Have you ever thought about what happens to your stuff when you die? Perhaps you have a will. Maybe you have a full fledged estate plan with trusts and the whole nine yards.
But does your family have a way to access your online life?
The digital age we live in means that people have more and more info stored in 1s and 0s all around the world. Think about: you may have email accounts, online calendars, blogs, PayPal accounts, and online savings accounts. If you die, can your family quickly and easily access information they need? What happens to your blogs? What about your company’s website?
Darren Rowse posted a great article today about what happens to your blogs if you die. He explains that blogging and online activity constitutes the primary income for his family. Thus, he created a set of basic documents to explain how to continue onward if something tragic happens to him.
If you have not thought about such issues, I urge you to. Your blog may not amount to more than a personal journal. In which case, it might not matter. But maybe you have some assets in an online savings account. Don’t you want your spouse to have quick access to that, if you should pass away? What about if you are disabled temporarily or in a coma? Unfortunately, the world does not stop for us. Our families will have to continue on, pay our rent, keep up with the utilities, and the like. Make it easier for them.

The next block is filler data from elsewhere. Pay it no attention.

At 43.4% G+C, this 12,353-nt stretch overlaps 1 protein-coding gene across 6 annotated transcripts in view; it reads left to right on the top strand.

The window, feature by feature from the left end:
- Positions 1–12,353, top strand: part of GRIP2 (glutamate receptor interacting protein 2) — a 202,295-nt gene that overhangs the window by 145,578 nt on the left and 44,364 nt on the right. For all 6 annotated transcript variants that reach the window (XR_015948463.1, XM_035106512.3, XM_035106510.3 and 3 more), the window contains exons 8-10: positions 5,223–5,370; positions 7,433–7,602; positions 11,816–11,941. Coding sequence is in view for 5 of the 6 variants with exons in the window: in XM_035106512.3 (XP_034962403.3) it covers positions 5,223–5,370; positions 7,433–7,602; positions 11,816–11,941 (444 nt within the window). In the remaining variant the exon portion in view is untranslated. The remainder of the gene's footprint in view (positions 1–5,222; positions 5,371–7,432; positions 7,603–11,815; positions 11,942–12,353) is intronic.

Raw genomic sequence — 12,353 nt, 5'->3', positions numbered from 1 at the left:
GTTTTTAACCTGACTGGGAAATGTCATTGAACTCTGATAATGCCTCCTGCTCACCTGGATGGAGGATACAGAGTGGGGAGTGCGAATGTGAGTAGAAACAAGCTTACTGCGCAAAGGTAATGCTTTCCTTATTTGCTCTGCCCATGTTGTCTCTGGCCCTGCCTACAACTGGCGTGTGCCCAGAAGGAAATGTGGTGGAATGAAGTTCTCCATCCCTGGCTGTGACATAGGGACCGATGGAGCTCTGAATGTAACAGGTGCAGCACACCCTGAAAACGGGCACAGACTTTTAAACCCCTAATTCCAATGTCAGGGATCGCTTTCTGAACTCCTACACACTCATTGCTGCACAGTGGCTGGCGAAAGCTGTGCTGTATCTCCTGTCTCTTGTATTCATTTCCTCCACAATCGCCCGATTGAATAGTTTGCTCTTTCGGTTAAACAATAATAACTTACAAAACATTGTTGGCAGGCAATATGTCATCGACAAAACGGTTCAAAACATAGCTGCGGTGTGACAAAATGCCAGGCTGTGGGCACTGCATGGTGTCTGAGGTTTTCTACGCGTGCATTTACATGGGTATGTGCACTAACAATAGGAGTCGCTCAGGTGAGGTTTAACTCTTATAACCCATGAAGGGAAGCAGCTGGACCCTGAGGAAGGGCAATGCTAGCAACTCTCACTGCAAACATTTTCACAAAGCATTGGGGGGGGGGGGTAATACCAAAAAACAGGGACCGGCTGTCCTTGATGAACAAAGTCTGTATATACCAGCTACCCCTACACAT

Organize your info
My advice is to start off with organized files. If you simply have your accounts separated in labeled files, your family can easily figure out what needs to be done. Account numbers and customer service numbers are at the ready, and it doesn’t require any extra work from you.
Additionally, you should maintain a list of passwords. I highly recommend KeePass. You can categorize passwords, provide additional notes, URLs, etc. You set a master password for the database. Put this in a location that is safe and separate from your computer. Maybe write it down and put it in your safe deposit box or firesafe. Make sure someone knows where you keep the key.
Talk to your attorney
If you have any questions about planning for the unexpected, your attorney is a great resource. She has guided many people through this same process, and she knows many of the right questions to ask. She’ll help you think of things you may never have thought about.
Even if you think something is silly, go ahead and bring it up. If something is important to you, be sure to have a contingency plan.
[tags]legal andrew, estate, will, disaster recovery[/tags]
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